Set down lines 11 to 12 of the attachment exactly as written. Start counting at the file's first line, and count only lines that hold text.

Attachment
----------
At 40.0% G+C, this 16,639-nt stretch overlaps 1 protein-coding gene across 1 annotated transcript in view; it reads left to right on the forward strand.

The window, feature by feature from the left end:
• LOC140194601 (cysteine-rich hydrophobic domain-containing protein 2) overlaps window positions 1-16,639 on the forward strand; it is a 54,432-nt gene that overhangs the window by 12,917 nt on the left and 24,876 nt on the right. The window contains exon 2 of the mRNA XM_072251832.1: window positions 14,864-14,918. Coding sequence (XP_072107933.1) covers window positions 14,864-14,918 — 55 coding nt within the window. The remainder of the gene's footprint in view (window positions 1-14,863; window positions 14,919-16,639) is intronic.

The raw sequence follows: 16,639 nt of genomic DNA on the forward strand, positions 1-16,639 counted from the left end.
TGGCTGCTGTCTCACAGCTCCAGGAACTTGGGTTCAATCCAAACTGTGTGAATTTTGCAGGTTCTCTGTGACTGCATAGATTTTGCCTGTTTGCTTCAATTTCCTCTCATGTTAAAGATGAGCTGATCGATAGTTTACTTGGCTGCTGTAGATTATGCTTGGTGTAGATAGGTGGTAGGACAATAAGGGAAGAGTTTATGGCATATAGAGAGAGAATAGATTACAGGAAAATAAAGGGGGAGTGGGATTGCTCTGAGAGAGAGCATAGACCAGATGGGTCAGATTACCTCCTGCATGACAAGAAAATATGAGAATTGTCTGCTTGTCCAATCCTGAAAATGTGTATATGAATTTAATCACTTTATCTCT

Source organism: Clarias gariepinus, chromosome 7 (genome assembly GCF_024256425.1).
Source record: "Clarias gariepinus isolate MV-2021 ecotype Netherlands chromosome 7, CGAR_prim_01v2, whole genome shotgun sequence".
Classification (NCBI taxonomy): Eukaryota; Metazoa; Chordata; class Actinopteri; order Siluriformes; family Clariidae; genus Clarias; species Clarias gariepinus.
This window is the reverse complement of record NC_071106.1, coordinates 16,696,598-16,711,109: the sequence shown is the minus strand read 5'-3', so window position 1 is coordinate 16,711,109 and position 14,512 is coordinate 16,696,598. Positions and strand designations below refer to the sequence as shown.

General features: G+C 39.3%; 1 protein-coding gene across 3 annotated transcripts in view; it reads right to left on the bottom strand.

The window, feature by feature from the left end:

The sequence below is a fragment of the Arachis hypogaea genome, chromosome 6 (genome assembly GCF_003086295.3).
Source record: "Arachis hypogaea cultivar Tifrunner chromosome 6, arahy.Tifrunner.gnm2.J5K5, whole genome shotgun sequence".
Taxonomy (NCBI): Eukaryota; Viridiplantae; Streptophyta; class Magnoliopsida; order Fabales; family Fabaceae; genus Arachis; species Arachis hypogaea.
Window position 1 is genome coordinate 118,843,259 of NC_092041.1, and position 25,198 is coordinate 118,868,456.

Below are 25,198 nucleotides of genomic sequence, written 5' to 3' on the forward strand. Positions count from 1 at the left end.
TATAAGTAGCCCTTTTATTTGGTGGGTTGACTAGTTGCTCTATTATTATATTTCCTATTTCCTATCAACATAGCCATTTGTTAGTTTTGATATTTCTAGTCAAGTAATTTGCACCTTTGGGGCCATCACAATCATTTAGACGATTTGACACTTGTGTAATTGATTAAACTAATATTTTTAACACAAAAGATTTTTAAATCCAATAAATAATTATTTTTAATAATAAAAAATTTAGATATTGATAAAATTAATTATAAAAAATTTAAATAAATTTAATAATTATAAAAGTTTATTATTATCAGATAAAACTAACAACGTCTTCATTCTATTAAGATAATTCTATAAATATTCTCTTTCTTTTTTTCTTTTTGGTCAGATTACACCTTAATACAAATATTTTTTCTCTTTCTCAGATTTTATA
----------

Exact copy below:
The window, feature by feature from the left end:

The sequence below is a fragment of the Arachis hypogaea genome, chromosome 6 (genome assembly GCF_003086295.3).